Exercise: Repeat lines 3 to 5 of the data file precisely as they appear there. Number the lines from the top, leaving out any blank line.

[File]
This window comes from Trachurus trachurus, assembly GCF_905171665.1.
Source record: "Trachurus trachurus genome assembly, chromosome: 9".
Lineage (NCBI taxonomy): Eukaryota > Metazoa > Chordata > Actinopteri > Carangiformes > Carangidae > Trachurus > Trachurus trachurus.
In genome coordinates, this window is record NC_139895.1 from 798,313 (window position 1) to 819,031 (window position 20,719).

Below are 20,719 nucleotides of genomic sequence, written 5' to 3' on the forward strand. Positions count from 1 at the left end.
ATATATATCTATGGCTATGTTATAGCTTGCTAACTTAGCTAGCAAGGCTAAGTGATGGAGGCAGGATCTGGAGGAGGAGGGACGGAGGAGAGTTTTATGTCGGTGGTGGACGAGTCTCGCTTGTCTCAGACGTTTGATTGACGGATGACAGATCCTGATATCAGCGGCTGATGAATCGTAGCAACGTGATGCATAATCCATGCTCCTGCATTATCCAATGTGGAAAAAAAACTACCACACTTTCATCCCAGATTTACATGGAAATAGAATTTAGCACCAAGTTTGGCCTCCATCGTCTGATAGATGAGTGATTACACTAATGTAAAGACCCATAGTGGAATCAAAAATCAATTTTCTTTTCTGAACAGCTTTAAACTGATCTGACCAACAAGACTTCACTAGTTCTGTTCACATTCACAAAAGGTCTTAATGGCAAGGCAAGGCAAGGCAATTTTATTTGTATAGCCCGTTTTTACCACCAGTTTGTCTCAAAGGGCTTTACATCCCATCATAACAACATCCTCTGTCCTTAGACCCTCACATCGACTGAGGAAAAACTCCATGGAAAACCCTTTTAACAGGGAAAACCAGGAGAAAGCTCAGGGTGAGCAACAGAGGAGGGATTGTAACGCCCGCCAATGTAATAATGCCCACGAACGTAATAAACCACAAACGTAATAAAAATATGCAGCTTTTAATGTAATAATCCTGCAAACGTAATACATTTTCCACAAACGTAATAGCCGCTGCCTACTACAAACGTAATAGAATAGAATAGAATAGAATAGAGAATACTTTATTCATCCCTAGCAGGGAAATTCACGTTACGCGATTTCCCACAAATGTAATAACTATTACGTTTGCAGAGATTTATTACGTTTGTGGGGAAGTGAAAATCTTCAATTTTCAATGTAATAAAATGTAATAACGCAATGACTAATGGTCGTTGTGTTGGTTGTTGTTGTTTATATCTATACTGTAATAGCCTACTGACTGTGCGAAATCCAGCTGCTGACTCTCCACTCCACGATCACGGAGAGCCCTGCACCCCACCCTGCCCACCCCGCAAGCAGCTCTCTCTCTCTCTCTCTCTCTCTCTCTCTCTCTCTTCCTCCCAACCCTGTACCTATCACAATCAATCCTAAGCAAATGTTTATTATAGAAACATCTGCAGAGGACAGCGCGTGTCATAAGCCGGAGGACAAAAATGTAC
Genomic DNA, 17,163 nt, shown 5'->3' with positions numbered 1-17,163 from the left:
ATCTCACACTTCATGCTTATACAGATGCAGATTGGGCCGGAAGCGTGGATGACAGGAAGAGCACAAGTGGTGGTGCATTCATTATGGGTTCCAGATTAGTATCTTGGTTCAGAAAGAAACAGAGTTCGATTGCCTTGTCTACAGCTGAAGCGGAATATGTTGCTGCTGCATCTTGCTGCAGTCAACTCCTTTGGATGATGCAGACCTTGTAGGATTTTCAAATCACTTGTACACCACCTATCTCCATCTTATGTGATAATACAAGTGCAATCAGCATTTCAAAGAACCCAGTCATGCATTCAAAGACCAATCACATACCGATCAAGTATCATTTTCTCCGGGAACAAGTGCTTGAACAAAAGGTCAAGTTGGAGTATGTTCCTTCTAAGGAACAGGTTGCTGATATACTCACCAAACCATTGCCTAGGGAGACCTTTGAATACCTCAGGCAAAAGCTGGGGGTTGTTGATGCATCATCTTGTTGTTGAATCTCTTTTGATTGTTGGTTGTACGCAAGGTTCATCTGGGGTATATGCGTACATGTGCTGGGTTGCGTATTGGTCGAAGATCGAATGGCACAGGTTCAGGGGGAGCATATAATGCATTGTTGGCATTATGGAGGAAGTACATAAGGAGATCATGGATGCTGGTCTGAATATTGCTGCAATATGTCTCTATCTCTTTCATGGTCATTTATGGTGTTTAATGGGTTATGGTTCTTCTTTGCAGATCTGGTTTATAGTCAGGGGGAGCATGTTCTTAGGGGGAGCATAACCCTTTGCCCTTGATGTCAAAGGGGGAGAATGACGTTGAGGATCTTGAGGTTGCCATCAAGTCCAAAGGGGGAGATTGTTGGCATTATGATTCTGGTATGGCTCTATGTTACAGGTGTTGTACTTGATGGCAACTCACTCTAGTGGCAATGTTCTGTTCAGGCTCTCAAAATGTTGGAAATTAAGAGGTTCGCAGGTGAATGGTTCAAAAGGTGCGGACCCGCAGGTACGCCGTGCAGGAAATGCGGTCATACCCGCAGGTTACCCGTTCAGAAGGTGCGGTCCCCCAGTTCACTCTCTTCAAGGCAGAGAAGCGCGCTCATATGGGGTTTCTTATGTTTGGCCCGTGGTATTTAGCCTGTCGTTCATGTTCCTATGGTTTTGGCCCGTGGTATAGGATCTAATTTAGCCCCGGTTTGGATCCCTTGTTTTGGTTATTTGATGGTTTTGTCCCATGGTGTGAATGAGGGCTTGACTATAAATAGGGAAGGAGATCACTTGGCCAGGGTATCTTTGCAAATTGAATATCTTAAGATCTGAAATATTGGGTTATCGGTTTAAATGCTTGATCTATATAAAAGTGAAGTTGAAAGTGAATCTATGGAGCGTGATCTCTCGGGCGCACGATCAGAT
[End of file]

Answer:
Lineage (NCBI taxonomy): Eukaryota > Metazoa > Chordata > Actinopteri > Carangiformes > Carangidae > Trachurus > Trachurus trachurus.
In genome coordinates, this window is record NC_139895.1 from 798,313 (window position 1) to 819,031 (window position 20,719).

Below are 20,719 nucleotides of genomic sequence, written 5' to 3' on the forward strand. Positions count from 1 at the left end.